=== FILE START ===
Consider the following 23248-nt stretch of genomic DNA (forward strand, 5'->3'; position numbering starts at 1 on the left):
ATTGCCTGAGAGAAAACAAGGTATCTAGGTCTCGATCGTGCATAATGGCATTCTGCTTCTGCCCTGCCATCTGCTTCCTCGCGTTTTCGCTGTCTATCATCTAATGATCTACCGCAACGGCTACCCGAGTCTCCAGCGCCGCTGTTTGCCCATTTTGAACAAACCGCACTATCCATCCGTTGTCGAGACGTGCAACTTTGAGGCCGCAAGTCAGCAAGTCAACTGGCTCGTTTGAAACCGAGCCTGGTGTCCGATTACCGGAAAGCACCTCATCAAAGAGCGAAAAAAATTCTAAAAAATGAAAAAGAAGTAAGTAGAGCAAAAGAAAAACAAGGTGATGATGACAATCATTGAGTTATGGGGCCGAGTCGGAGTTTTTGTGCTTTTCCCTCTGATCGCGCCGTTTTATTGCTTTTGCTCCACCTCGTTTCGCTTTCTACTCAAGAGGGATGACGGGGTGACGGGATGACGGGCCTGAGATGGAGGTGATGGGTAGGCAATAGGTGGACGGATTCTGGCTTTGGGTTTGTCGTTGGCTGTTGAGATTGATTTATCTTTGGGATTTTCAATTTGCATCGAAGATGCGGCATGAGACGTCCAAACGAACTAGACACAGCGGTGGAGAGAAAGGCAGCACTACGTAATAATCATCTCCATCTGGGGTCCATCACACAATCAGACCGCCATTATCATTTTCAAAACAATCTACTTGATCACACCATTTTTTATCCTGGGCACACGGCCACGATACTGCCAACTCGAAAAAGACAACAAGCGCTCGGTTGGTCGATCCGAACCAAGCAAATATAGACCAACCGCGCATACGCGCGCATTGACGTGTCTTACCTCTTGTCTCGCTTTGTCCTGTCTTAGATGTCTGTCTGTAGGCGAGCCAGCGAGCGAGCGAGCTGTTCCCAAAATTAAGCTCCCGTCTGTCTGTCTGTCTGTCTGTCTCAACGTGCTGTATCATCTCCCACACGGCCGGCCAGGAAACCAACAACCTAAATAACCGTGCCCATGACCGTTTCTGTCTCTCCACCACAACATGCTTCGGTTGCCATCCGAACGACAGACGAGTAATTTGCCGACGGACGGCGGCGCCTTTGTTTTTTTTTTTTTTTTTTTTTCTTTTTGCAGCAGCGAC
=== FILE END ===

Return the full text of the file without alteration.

Consider the following 23248-nt stretch of genomic DNA (forward strand, 5'->3'; position numbering starts at 1 on the left):
ATTGCCTGAGAGAAAACAAGGTATCTAGGTCTCGATCGTGCATAATGGCATTCTGCTTCTGCCCTGCCATCTGCTTCCTCGCGTTTTCGCTGTCTATCATCTAATGATCTACCGCAACGGCTACCCGAGTCTCCAGCGCCGCTGTTTGCCCATTTTGAACAAACCGCACTATCCATCCGTTGTCGAGACGTGCAACTTTGAGGCCGCAAGTCAGCAAGTCAACTGGCTCGTTTGAAACCGAGCCTGGTGTCCGATTACCGGAAAGCACCTCATCAAAGAGCGAAAAAAATTCTAAAAAATGAAAAAGAAGTAAGTAGAGCAAAAGAAAAACAAGGTGATGATGACAATCATTGAGTTATGGGGCCGAGTCGGAGTTTTTGTGCTTTTCCCTCTGATCGCGCCGTTTTATTGCTTTTGCTCCACCTCGTTTCGCTTTCTACTCAAGAGGGATGACGGGGTGACGGGATGACGGGCCTGAGATGGAGGTGATGGGTAGGCAATAGGTGGACGGATTCTGGCTTTGGGTTTGTCGTTGGCTGTTGAGATTGATTTATCTTTGGGATTTTCAATTTGCATCGAAGATGCGGCATGAGACGTCCAAACGAACTAGACACAGCGGTGGAGAGAAAGGCAGCACTACGTAATAATCATCTCCATCTGGGGTCCATCACACAATCAGACCGCCATTATCATTTTCAAAACAATCTACTTGATCACACCATTTTTTATCCTGGGCACACGGCCACGATACTGCCAACTCGAAAAAGACAACAAGCGCTCGGTTGGTCGATCCGAACCAAGCAAATATAGACCAACCGCGCATACGCGCGCATTGACGTGTCTTACCTCTTGTCTCGCTTTGTCCTGTCTTAGATGTCTGTCTGTAGGCGAGCCAGCGAGCGAGCGAGCTGTTCCCAAAATTAAGCTCCCGTCTGTCTGTCTGTCTGTCTGTCTCAACGTGCTGTATCATCTCCCACACGGCCGGCCAGGAAACCAACAACCTAAATAACCGTGCCCATGACCGTTTCTGTCTCTCCACCACAACATGCTTCGGTTGCCATCCGAACGACAGACGAGTAATTTGCCGACGGACGGCGGCGCCTTTGTTTTTTTTTTTTTTTTTTTTTCTTTTTGCAGCAGCGAC